Note: the initialization statement could happen in any part of your program. Basically, you don’t need to set this initialization right where the declaration occurred.

Now for the `name` variable, the declaration and initialization occurred both at one statement. Basically, here we’ve told the computer to create the variable `name` and store the value “John” for its initial value.

Note: We use double quotation `” “` to store string values into a variable of string type.

Java Variables naming conventions

There are some rules that need to be followed when we want to set a name for a variable:

  • The name that we use for a variable can contain letters, numbers and underscores (_). For example: jack, ellen2020, _black, sunnySeason etc.
  • A name for a variable can begin with either underscore or letter. For example: _sum, check_point etc.
  • The name of a variable cannot start with number.
  • We can’t use white space and special characters like [email protected]# %^&*()+ etc. in variable’s name.

For example, these names are illegal: ell en, %%jack, Tony&&, pre-process.

  • The Java language is case sensitive, which means a variable named `ellen` is different than a variable named `Ellen` or `ELLEN`.
  • We can’t create two variables with the same name in the same scope. But we can have two variables with the same name each live in different scope or one live in one method and the other live in global (outside all other functions).

  • Semicolon `;`: the process of creating a new variable is called `declaration statement` and any declaration statement ends with semicolon `;`.
  •  

Note: We only use data types once when we’re declaring a variable. From that moment afterward, assigning values to a variable does not need mentioning the type of the variable anymore.

Java Reserved Words

We can’t use Java language reserved keywords as the name of a variable.

Here’s the list of reserved keywords:

abstract do if private this
assert double implements protected throw
boolean else import public throws
break enum instanceof return transient
byte extends int short true
case false interface static try
catch final long strictfp void
char finally native super volatile
class float new switch while
const for null synchronized continue
default goto package    
Java Reserved Words

Variable Types in Java and Locations where we can declare a variable in Java:

Other than the data type of variable, depending on where and how we create a variable, it can be categorized in different types as well!

Here’s the list of variables:

Local variable:

We are not yet reached to functions and scopes yet, so this type of variable at this stage might be a little difficult to understand. But just to give you a glance of what they are: a local variable is a variable that is created in part of your program that is only accessible there! Basically this variable is local to a segment of your program and other sections can’t access such variable! In fact the other parts of your program don’t even know if such variable exists! That’s why this type of variable is called local. (You’ll learn more about this in later sections).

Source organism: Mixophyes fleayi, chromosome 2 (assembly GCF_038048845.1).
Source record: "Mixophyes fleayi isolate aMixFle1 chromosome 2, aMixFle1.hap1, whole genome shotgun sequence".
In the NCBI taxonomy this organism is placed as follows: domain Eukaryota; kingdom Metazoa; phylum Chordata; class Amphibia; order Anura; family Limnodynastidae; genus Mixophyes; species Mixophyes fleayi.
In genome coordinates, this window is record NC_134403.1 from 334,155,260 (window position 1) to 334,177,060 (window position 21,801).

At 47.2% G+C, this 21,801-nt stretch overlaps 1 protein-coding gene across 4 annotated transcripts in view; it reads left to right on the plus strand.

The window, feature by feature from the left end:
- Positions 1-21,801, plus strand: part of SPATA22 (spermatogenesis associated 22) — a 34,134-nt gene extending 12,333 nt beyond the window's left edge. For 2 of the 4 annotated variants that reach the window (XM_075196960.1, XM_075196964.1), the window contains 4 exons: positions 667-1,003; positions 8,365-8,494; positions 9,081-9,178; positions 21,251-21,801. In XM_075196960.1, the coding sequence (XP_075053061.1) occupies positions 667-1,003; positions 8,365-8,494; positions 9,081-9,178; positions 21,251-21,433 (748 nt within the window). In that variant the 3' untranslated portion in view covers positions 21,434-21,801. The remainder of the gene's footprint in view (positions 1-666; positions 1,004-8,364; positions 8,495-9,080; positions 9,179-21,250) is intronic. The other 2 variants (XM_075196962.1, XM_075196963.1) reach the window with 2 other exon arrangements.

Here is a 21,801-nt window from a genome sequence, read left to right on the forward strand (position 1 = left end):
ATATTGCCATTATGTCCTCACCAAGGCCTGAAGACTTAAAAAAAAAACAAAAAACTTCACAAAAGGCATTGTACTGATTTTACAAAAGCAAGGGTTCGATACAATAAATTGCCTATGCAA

– Instance variable:

In Java we have a concept called class and another concept that is known as object. A class is a blueprint of a structure that we might need in our program. Basically Java is nothing but a bunch of tools and interfaces that are created by default and we can use them based on the needs of our program. But Java doesn’t have the entire tools in the world! Sometimes we need to build our own tool and use it in a program. This is where classes come in. As mentioned before, class is just a blueprint. Basically we first design how our tool should look like by creating a class. But this is just the internal design and we need to build something out of it to become usable in a program. Now the process of creating a tool out of that class is called object construction! For now you don’t need to know how to create an object out of a class but one thing we need to know is that an object like any other data in a program needs to be stored in the memory.

As we learned before, it’s the variables that allow us to locate a memory location and store things in there. So if you create a variable and stored an object there, that variable will be known as `instance variable`! This is because the variable is now representing an instance of a class (a constructed example of a class).

Also inside the body of an object, there might be one or more variables for internal usage. These variables are also known as instance variables. Because each instance that is created from a class will get its own copy of those variables.

Again, if these concepts at this stage is confusing, don’t worry, we will get back to them in later sections (specially in Class and Object sections.)

– Static Variable:

When we have a class in a program, we can create an infinite number of objects from that class. Each of these objects will be created independently from the other and changing their content (AKA state) won’t affect the other.

Basically, if in the target class we’ve created a variable `firstName`, then each created object of that class will get its own variable with the name `firstName`. For example, if there are two objects created from this class, then there will be two variables with the name `firstName` each inside one of these objects.